Apple’s latest breed of iOS devices do a fairly comprehensive job of ensuring that our data is protected. The long-standing Passcode feature has recently been beefed up and complimented with the introduction of Touch ID on the iPhone 5s, meaning that it’s now even more difficult for malicious individuals to get access to what’s on our iPhone. But what about if you require a method of determining whether or not a friend, family member, colleague or lifelong enemy has been tampering and interacting with your iPhone or iPod touch behind your back? There’s now an app for that on the iOS App Store called Catchr.

Catchr is a utility that exists to try and bring peace of mind to all who use it. The counter-surveillance based Catchr provides a level of functionality that allows those who have it installed to view various logs about specific areas of the device that have been accessed. The level of functionality provided by the app can be considered as fairly basic, but that doesn’t necessarily mean it isn’t a piece of software worth having. After quitting all of the running apps on the device and invoking Catchr, the hardware is set up to keep track and provide a simple to understand log of incoming interactions.

iPhone 5s home

The primary focus of Catchr is to record when individual apps on the phone are opened and closed. The well-laid out interface provides a very simple and effective method of seeing when specific apps have been invoked and terminated as well as applying a time against the actions. The system works fairly well but does come with a few drawbacks in that the native Mail and Phone apps are pretty much exempt from recording due to App Store guidelines that are put in place by Apple. There isn’t really anything that the developers can do to get around this but it does remove some of the overall appeal of Catchr as they are two apps that we imagine users would want to monitor the most.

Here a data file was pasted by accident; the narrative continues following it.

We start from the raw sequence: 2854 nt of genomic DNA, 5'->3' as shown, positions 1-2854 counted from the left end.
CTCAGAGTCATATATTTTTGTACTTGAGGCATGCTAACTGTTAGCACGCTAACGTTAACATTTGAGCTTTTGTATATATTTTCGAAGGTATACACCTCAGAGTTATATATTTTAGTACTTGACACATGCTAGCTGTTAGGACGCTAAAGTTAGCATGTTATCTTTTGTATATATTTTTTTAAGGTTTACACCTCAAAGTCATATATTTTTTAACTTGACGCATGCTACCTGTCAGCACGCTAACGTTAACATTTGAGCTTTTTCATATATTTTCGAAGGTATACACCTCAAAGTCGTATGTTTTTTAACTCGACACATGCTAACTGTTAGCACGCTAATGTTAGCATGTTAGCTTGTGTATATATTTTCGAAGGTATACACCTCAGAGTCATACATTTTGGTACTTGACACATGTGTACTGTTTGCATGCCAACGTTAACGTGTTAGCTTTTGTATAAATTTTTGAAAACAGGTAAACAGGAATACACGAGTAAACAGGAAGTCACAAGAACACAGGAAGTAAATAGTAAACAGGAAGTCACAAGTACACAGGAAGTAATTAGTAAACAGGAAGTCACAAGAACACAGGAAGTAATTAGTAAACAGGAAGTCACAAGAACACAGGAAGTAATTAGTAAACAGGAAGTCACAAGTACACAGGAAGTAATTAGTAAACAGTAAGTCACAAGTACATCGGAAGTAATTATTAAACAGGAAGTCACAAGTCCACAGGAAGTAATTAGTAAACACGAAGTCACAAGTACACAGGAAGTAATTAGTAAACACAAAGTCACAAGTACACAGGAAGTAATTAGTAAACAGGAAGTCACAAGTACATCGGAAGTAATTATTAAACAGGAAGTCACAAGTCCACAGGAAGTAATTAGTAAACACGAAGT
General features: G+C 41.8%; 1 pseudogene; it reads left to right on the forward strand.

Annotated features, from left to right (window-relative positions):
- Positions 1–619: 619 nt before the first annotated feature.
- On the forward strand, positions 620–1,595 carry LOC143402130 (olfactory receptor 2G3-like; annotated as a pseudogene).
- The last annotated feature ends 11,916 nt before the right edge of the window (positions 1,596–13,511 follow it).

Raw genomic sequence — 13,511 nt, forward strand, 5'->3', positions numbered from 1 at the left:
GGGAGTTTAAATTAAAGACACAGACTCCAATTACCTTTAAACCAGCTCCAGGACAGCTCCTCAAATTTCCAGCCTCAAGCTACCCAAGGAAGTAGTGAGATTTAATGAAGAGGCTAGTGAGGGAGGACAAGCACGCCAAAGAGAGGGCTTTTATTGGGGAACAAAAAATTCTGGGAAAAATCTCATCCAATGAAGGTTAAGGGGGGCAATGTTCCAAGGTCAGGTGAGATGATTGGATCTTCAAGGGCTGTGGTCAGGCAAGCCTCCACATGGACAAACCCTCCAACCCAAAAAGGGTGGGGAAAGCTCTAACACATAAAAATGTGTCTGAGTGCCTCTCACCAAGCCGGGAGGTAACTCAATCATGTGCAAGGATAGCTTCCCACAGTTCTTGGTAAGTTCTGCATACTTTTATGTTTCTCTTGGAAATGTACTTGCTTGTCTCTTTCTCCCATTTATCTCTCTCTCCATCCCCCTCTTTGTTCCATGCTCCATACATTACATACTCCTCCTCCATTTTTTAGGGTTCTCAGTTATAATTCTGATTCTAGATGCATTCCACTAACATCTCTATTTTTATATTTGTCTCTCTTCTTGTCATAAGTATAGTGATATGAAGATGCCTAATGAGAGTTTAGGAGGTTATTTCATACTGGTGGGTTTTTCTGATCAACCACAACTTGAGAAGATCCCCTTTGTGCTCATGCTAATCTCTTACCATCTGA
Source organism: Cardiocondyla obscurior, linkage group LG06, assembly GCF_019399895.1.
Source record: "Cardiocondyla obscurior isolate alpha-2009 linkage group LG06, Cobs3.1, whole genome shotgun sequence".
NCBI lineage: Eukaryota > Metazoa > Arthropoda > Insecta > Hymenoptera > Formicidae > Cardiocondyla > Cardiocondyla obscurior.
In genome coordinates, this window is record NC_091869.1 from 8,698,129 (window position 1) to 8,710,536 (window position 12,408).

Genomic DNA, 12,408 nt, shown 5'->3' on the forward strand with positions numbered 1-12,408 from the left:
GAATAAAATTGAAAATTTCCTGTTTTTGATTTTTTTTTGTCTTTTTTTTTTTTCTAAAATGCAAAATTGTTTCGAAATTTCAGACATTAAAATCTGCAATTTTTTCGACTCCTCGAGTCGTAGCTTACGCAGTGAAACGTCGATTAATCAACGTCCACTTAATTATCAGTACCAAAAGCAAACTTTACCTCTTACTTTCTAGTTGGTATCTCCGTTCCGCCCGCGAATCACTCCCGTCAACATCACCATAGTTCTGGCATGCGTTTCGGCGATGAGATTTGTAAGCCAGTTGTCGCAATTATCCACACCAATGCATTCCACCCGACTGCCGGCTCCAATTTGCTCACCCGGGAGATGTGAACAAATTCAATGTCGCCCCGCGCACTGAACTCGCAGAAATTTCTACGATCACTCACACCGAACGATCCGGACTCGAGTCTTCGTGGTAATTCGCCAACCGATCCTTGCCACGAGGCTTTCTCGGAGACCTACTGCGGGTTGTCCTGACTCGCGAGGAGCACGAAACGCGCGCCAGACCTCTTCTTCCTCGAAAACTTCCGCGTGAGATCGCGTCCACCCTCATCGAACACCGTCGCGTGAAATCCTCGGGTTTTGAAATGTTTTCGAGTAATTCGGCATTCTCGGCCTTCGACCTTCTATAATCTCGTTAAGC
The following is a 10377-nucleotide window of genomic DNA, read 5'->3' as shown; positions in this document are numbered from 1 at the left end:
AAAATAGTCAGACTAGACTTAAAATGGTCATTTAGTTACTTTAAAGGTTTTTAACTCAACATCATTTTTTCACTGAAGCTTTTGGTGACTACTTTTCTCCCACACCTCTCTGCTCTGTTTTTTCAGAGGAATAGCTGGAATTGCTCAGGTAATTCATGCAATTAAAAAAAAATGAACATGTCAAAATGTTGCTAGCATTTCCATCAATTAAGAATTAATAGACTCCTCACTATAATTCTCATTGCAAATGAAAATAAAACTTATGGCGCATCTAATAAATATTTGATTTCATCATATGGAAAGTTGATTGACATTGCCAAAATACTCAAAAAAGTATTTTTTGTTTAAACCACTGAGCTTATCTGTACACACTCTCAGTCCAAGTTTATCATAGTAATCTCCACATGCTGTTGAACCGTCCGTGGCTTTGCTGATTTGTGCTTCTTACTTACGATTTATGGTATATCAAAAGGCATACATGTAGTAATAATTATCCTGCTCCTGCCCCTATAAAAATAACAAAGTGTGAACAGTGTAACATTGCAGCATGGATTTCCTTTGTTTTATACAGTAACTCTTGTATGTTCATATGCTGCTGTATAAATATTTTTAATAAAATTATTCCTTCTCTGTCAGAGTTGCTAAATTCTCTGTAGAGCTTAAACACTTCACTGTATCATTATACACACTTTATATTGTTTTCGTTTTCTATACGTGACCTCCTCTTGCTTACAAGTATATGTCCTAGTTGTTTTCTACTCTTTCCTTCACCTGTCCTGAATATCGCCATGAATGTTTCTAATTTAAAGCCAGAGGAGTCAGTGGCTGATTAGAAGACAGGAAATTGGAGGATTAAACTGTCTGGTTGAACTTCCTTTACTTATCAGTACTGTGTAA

Catchr header

In addition to the app recording, Catchr also tracks the location of the device when activities take place. This information is provided in the form of a map within the logs, although it remains to see how useful that is as it doesn’t appear to offer a great level of accuracy. With that said, the shortcomings of this app shouldn’t detract from what is a very capable and cost-effective method of seeing whether or not outsiders are dabbling with your device.

Catchr screenshot

(Download: Catchr for iPhone on the App Store)

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